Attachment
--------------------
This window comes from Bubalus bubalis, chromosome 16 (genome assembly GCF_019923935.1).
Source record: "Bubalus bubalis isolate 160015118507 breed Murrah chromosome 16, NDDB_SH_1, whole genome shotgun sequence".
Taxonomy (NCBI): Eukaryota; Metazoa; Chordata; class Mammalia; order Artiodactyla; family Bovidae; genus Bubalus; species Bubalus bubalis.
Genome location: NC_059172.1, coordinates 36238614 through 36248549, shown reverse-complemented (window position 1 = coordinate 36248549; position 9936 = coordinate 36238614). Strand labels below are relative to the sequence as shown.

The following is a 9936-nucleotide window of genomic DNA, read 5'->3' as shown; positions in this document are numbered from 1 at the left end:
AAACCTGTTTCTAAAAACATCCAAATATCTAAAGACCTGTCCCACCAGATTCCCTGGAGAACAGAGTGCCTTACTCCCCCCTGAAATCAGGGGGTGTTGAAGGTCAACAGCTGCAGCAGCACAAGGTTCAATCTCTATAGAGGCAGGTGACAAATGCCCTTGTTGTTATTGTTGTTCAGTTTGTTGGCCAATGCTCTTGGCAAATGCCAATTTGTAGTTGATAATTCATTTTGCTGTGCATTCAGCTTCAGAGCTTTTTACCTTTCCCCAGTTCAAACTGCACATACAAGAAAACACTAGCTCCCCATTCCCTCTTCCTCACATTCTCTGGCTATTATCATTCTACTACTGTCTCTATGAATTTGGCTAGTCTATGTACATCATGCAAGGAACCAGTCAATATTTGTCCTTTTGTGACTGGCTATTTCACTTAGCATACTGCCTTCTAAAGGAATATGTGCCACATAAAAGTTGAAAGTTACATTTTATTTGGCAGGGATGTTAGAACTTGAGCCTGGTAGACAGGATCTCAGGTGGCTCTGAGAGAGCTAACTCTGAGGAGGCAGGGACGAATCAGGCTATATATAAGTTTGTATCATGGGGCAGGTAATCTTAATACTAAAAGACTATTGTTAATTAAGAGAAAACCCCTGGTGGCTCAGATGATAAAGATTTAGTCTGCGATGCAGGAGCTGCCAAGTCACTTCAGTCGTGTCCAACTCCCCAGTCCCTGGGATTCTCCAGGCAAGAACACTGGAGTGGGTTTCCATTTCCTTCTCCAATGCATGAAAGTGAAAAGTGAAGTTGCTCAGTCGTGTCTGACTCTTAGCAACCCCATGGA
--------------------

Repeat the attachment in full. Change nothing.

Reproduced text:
This window comes from Bubalus bubalis, chromosome 16 (genome assembly GCF_019923935.1).
Source record: "Bubalus bubalis isolate 160015118507 breed Murrah chromosome 16, NDDB_SH_1, whole genome shotgun sequence".
Taxonomy (NCBI): Eukaryota; Metazoa; Chordata; class Mammalia; order Artiodactyla; family Bovidae; genus Bubalus; species Bubalus bubalis.
Genome location: NC_059172.1, coordinates 36238614 through 36248549, shown reverse-complemented (window position 1 = coordinate 36248549; position 9936 = coordinate 36238614). Strand labels below are relative to the sequence as shown.

The following is a 9936-nucleotide window of genomic DNA, read 5'->3' as shown; positions in this document are numbered from 1 at the left end:
AAACCTGTTTCTAAAAACATCCAAATATCTAAAGACCTGTCCCACCAGATTCCCTGGAGAACAGAGTGCCTTACTCCCCCCTGAAATCAGGGGGTGTTGAAGGTCAACAGCTGCAGCAGCACAAGGTTCAATCTCTATAGAGGCAGGTGACAAATGCCCTTGTTGTTATTGTTGTTCAGTTTGTTGGCCAATGCTCTTGGCAAATGCCAATTTGTAGTTGATAATTCATTTTGCTGTGCATTCAGCTTCAGAGCTTTTTACCTTTCCCCAGTTCAAACTGCACATACAAGAAAACACTAGCTCCCCATTCCCTCTTCCTCACATTCTCTGGCTATTATCATTCTACTACTGTCTCTATGAATTTGGCTAGTCTATGTACATCATGCAAGGAACCAGTCAATATTTGTCCTTTTGTGACTGGCTATTTCACTTAGCATACTGCCTTCTAAAGGAATATGTGCCACATAAAAGTTGAAAGTTACATTTTATTTGGCAGGGATGTTAGAACTTGAGCCTGGTAGACAGGATCTCAGGTGGCTCTGAGAGAGCTAACTCTGAGGAGGCAGGGACGAATCAGGCTATATATAAGTTTGTATCATGGGGCAGGTAATCTTAATACTAAAAGACTATTGTTAATTAAGAGAAAACCCCTGGTGGCTCAGATGATAAAGATTTAGTCTGCGATGCAGGAGCTGCCAAGTCACTTCAGTCGTGTCCAACTCCCCAGTCCCTGGGATTCTCCAGGCAAGAACACTGGAGTGGGTTTCCATTTCCTTCTCCAATGCATGAAAGTGAAAAGTGAAGTTGCTCAGTCGTGTCTGACTCTTAGCAACCCCATGGA